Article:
Acute Stress Exposure and Expression of Instrumentally Conditioned Financial Preferences: An fMRI Study
Date of Award
Master of Science (MS)
Porcelli, Anthony J.
Neilson, Kristy A.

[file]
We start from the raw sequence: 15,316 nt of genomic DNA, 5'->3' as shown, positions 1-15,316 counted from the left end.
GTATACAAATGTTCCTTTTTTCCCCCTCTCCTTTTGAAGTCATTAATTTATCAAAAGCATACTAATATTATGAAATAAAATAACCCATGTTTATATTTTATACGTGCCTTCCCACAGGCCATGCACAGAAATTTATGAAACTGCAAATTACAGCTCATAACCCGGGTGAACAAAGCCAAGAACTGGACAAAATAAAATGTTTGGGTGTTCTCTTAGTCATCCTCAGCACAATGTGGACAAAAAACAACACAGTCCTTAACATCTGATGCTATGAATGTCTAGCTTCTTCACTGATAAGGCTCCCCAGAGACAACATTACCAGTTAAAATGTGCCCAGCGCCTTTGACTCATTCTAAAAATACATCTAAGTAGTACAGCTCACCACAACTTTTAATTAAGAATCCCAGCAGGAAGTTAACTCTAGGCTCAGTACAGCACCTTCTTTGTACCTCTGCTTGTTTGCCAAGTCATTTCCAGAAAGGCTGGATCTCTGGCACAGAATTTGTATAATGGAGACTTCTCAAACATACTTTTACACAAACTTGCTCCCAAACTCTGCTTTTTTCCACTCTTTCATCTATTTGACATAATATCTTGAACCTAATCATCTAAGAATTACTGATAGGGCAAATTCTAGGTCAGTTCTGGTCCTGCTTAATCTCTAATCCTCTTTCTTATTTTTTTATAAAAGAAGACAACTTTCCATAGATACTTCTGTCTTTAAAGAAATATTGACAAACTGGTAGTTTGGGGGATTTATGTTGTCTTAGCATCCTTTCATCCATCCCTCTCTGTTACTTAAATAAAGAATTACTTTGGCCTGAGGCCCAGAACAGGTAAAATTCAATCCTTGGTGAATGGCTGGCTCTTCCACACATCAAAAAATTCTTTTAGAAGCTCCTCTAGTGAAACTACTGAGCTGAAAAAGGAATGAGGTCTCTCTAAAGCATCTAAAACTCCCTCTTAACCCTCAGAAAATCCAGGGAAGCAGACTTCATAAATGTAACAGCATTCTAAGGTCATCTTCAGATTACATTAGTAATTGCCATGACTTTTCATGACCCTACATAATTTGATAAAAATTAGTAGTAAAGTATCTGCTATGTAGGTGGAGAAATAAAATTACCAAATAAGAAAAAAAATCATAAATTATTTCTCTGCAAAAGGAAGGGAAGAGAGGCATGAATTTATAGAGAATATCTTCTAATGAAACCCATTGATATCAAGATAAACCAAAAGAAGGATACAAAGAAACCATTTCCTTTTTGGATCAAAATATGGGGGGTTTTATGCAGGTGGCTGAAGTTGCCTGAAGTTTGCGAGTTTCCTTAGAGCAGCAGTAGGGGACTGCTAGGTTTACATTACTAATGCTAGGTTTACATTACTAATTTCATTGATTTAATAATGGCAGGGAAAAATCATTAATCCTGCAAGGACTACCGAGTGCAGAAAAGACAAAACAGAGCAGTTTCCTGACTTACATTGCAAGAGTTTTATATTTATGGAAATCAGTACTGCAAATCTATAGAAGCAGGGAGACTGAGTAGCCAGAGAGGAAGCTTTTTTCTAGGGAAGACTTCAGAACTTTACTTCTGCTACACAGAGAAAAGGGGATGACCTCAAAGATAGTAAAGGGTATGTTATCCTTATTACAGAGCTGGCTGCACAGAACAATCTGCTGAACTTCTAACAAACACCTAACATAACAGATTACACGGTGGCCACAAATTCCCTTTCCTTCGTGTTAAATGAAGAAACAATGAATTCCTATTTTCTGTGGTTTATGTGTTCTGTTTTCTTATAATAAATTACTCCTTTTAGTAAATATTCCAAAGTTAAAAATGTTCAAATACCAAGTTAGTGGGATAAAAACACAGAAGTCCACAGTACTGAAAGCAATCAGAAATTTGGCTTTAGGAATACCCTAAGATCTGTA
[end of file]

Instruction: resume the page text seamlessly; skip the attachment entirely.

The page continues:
Recent research suggests acute stress exposure is associated with increased habit-based over goal-oriented decision making (e.g., Schwabe & Wolf, 2011). The current study examined whether acute stress promotes the expression of simple financial preferences “overtrained” to the point of habit in the face of a changing environment where said preferences were later rendered non-optimal. Over three days participants (N = 28) learned to discriminate between visual stimuli probabilistically associated with monetary gains or losses and made decisions between stimuli with real financial outcomes. On the fourth day after exposure to either an acute stressor or control procedure participants performed the same tasks during fMRI scanning, including a related task in which monetary values associated with the same stimuli were altered. Choice and fMRI data, psychophysiological measures and salivary cortisol were collected. Participants in both groups successfully made optimal decisions between stimuli on Days 1 to 3 (reaching asymptote on Day 2). During fMRI scanning after stimuli values were altered stressed participants made significantly more decisions consistent with original stimuli values, although these decisions were now financially detrimental, than did non-stressed participants. Thus, stressed participants made decisions more consistent with their overtrained (i.e., habit-based) preferences. In the control group, differential levels of BOLD activation, relative to stimulus valence, were observed in regions associated with goal-directed (i.e., caudate and prefrontal cortex) and habit-based (i.e., putamen) behaviors during both overtrained and novel stimulus-outcome pairings. In the acute stress group, similar differential BOLD activation was limited to the putamen and was only observed for overtrained pairings. During the decision-making portion of the task, increased BOLD activation was observed in the dorsal anterior cingulate cortex and insula for incorrect relative to correct responses in both groups. Further, alterations in dorsolateral prefrontal and entorhinal cortex suggest some stress-related impairment of executive control of memory. The current study adds to research that demonstrates a dual-process of decision-making and the propensity to resort to habitual behavior after exposure to acute stress. Further, these findings suggest stress-induced neural changes take place during both the learning and recall of reward-related information used in decision-making.